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Breaking down cryptocurrency with leaders from JPMorgan Chase.

Curious about innovative banking technologies such as blockchain, crypto, and liquidity? In this episode of Women on the Move, host Sam Saperstein sits down with two great leaders Christine Moy, who leads J.P. Morgan’s blockchain team, and Lori Schwartz, the bank’s global head of liquidity solutions.

Lori has been in banking her whole career and has become a subject matter expert in liquidity solutions. She describes her current role as a Jack-of-all-trades: using product management to tie together sales, compliance, legal, regulatory, technology, and operations. What she loves most about her work is its relevance,  both to clients—helping them leverage solutions to better manage their business—and to the firm itself—as a deposit generator, liquidity solutions help to “fund the firm.”

Christine has been in banking at J.P. Morgan for nearly two decades. Five years ago, she got to focus on her love for technology and building products when she became the first hire to J.P. Morgan's blockchain and crypto team. While those terms may sound futuristic and complex, throughout the episode, Christine uses practical examples to break them down for listeners and explains the firm’s plans for the future. (Spoiler: It involves outer space!)

De-mystifying “blockchain” and “crypto”

Sam asks Christine to describe blockchain to listeners who might be unfamiliar with the concept, and Christine has a great analogy to help break it down. “I like to have people imagine a shared spreadsheet because the best way to think about blockchain is that it's a ledger that is shared by multiple participants and it's updated in real time,” she notes. She explains that these “shared ledgers” use cryptography and consensus mechanisms to ensure that everyone connected to a ledger is seeing the same view in real time—all while the ledger is tracking the historical progress of its subject.

Christine extends her analogy to explain how cryptocurrencies relate to blockchain. Cryptocurrencies, or crypto assets, are the asset types that you would track on the digital ledger, she says. Christine also describes the critical difference between public blockchains and permission blockchains. Cryptocurrencies usually live on the public blockchain side, she says, and anyone with a computer and an internet connection can have access to cryptocurrencies and crypto assets and public blockchains. “So the easy way to think about it is the Bitcoin blockchain is basically the digital ledger of all the Bitcoin transactions that have happened in the history of the world,” Christine explains. “And so basically what you get from the shared ledger is that you're able to have unique digital assets that have a transaction history.”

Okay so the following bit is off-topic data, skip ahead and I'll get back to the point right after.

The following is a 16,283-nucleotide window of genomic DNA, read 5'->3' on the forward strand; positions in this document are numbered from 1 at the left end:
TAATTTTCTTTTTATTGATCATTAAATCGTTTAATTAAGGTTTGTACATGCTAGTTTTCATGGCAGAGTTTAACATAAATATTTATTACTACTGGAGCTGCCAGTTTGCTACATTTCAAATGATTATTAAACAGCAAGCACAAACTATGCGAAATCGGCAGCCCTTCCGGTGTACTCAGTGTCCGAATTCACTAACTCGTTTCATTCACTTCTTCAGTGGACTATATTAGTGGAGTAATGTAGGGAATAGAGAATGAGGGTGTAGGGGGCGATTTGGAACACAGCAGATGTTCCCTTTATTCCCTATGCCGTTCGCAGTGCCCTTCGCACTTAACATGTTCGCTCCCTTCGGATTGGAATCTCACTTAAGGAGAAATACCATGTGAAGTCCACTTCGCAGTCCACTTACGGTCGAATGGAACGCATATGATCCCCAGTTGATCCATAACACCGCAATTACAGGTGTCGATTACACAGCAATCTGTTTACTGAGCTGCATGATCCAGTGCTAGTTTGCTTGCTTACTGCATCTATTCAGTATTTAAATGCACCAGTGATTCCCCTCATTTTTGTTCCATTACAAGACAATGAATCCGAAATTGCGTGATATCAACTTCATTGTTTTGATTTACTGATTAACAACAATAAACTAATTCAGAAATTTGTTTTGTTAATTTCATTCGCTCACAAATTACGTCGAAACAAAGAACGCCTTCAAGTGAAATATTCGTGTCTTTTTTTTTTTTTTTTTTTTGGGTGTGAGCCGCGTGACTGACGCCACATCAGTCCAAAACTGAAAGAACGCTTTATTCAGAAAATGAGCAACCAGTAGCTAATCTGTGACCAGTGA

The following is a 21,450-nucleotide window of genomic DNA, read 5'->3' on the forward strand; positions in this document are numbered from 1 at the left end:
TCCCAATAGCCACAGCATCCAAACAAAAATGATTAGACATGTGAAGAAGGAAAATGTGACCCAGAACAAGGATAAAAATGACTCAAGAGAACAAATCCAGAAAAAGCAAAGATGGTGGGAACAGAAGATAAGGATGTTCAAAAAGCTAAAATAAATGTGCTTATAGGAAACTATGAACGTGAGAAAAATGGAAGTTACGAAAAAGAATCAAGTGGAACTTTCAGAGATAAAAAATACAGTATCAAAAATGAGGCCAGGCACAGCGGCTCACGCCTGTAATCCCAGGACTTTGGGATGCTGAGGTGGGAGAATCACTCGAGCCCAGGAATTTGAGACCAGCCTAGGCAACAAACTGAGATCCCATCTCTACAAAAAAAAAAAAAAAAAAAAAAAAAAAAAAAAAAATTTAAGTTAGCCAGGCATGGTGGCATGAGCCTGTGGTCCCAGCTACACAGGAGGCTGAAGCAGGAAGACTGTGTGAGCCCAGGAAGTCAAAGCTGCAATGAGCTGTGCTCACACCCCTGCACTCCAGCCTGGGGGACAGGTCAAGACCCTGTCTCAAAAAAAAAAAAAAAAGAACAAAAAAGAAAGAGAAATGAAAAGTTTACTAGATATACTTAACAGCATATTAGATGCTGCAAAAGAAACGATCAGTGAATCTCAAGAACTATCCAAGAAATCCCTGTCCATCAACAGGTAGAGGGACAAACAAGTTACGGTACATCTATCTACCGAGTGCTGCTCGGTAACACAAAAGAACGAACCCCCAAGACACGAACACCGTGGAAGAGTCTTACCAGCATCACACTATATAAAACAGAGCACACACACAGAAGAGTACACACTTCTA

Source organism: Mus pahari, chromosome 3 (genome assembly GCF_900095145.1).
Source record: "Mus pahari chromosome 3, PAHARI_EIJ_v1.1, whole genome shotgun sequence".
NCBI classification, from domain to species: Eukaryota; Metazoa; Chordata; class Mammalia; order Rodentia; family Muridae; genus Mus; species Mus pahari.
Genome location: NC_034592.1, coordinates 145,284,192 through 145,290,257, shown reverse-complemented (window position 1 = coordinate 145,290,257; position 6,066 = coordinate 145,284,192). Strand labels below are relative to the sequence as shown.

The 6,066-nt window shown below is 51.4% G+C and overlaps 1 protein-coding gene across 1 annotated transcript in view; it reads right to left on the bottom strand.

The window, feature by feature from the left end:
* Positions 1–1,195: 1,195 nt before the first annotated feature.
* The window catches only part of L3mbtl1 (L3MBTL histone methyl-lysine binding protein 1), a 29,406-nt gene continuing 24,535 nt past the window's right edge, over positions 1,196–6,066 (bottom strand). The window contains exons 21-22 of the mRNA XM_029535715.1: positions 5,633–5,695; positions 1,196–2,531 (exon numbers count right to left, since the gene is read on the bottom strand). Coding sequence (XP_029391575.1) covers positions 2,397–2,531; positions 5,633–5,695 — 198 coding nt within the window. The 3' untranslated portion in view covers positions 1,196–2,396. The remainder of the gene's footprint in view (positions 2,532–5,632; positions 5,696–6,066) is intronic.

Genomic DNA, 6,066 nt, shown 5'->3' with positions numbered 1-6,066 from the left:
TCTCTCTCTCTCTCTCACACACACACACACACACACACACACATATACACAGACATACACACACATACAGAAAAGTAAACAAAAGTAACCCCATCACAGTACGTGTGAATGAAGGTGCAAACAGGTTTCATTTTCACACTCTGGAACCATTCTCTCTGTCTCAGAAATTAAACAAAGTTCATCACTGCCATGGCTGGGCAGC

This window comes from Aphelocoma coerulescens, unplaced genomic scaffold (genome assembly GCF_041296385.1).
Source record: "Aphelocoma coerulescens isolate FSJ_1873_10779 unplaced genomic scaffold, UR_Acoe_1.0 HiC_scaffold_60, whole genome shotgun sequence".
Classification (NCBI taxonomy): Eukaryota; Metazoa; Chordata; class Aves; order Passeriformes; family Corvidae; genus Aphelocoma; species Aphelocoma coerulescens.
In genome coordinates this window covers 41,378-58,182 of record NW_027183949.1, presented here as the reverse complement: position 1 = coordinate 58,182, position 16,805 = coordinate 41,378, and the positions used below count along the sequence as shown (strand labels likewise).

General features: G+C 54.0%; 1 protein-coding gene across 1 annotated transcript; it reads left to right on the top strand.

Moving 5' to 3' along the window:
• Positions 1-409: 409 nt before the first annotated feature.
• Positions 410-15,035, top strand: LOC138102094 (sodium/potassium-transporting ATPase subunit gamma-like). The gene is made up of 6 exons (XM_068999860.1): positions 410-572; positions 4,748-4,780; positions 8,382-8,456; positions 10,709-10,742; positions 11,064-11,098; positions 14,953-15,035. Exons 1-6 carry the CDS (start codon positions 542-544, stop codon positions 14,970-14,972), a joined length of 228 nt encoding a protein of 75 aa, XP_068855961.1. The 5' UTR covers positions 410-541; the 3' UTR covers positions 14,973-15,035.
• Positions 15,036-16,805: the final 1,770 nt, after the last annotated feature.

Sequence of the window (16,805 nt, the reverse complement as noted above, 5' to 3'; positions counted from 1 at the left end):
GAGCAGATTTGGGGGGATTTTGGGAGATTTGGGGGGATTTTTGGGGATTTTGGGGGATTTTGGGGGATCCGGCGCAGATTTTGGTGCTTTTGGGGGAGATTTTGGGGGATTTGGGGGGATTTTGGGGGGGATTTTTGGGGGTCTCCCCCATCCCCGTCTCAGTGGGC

Understanding liquidity management

While the world of cryptocurrencies and blockchains may seem removed from the day-to-day focus of a bank, Lori explains how related it really is to her more grounded world of liquidity management. “I think the major connect point between some of the areas that we're exploring and innovating is the keyword or value,” she notes. “And then what we really do every single day to help our clients manage their business. So whether the internet of value or, you know, the value of payments, we're helping companies move money across the globe.”

Lori also shares a practical analogy to help listeners think about liquidity management. “I start thinking about your own personal life,” she says. “You have a bank account, maybe you have one or two, probably have an investment account somewhere, but you have within your own personal life, pretty good understanding of what money is coming in and what money is going to go out.” If you take that simple, personal perspective, she says, and blow it up to global multinationals, financial institutions, and broker dealers, that’s the focus of liquidity management. “It’s managing with the view to understand how much cash you have, where it is, how you get access to it, and to ultimately optimize it,” she says.

Innovating for the future

Christine describes how her role has recently expanded to include overseeing the Liink network, a  network of cross-border payments and banks connected together with blockchain technology to exchange information. The goal, she says, is to address pain points in the cross border payment space to make payments faster and cheaper, and more efficient. The implications for the future, she says, are practically limitless. “Like I have to let you guys know that  J.P. Morgan is actually the first bank in space because we launched a couple satellites in space and we ran an Ethereum blockchain and actually tested tokenized payments to research, maybe an intergalactic coin that we might issue one day,” she shares.



Breaking down cryptocurrency with J.P. Morgan leaders:

Christine Moy
Managing Director, Global Head of Liink, Onyx by J.P. Morgan
Lori Schwartz
Global Head of Liquidity Solutions and Account Services JPMorgan Chase & Co.